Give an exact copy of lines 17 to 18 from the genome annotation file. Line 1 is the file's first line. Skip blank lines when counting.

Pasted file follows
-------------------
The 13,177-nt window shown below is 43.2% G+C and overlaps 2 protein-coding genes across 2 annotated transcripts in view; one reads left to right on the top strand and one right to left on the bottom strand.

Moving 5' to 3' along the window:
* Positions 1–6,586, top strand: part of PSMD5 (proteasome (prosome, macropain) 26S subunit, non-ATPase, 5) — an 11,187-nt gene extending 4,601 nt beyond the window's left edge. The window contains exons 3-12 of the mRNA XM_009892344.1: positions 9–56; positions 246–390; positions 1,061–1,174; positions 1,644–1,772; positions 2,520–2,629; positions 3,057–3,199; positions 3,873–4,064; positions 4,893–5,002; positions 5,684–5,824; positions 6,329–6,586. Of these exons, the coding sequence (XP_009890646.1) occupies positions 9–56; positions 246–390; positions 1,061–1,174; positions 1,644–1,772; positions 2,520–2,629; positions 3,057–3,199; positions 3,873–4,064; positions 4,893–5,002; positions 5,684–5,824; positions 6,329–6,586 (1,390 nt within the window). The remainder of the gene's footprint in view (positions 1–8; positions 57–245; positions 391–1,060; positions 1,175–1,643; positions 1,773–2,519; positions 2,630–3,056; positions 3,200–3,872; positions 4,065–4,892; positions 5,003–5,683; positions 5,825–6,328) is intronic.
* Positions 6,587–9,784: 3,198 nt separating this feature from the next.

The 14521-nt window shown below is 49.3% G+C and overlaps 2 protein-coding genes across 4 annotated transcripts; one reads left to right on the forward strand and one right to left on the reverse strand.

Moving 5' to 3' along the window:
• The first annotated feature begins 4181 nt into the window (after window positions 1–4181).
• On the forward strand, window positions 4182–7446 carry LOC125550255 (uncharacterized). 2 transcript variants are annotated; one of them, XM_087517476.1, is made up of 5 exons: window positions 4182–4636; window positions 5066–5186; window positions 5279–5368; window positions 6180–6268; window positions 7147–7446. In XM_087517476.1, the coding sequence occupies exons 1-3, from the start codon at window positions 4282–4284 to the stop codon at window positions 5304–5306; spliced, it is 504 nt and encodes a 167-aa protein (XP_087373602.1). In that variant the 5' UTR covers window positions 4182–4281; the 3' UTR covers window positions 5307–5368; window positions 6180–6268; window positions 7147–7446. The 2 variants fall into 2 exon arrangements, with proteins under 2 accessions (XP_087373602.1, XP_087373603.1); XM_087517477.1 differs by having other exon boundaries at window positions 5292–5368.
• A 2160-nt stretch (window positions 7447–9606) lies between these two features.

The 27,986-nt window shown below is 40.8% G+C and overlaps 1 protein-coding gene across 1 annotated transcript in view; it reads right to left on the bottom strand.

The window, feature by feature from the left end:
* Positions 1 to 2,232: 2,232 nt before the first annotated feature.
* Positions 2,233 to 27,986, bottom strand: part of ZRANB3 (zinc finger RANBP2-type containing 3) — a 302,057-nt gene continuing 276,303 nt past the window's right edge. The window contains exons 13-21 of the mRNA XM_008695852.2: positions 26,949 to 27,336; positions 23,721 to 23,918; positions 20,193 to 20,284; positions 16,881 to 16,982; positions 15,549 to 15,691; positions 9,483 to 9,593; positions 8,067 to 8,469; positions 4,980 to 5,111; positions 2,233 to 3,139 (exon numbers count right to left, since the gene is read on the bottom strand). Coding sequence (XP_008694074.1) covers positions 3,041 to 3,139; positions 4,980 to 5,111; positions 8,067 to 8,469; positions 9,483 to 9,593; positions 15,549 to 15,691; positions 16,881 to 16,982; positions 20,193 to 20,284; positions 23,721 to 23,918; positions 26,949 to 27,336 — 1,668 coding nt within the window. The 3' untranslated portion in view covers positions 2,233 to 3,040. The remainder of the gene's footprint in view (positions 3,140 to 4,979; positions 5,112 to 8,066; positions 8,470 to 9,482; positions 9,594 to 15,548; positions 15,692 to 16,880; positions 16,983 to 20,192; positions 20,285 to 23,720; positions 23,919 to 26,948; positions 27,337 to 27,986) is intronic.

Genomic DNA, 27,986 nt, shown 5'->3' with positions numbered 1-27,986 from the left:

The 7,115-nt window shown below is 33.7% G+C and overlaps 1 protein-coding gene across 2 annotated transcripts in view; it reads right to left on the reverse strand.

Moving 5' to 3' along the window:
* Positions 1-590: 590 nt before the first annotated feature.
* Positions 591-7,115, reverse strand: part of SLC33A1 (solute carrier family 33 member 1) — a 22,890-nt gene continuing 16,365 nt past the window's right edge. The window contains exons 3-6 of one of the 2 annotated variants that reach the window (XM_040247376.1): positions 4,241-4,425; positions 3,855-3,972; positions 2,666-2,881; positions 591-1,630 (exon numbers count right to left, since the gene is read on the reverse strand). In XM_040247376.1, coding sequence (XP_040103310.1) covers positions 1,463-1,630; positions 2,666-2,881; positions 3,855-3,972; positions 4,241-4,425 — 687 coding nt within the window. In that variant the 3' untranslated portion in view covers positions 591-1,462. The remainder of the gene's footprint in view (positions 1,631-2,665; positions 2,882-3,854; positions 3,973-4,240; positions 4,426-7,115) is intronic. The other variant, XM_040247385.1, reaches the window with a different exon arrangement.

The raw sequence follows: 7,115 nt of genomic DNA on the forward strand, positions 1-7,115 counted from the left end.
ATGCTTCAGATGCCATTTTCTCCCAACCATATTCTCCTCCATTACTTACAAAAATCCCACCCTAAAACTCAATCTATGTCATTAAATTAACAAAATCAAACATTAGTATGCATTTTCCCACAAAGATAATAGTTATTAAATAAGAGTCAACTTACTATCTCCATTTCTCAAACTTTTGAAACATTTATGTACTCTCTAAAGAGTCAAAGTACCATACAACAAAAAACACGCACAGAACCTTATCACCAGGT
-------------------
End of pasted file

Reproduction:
* Positions 1-590: 590 nt before the first annotated feature.
* Positions 591-7,115, reverse strand: part of SLC33A1 (solute carrier family 33 member 1) — a 22,890-nt gene continuing 16,365 nt past the window's right edge. The window contains exons 3-6 of one of the 2 annotated variants that reach the window (XM_040247376.1): positions 4,241-4,425; positions 3,855-3,972; positions 2,666-2,881; positions 591-1,630 (exon numbers count right to left, since the gene is read on the reverse strand). In XM_040247376.1, coding sequence (XP_040103310.1) covers positions 1,463-1,630; positions 2,666-2,881; positions 3,855-3,972; positions 4,241-4,425 — 687 coding nt within the window. In that variant the 3' untranslated portion in view covers positions 591-1,462. The remainder of the gene's footprint in view (positions 1,631-2,665; positions 2,882-3,854; positions 3,973-4,240; positions 4,426-7,115) is intronic. The other variant, XM_040247385.1, reaches the window with a different exon arrangement.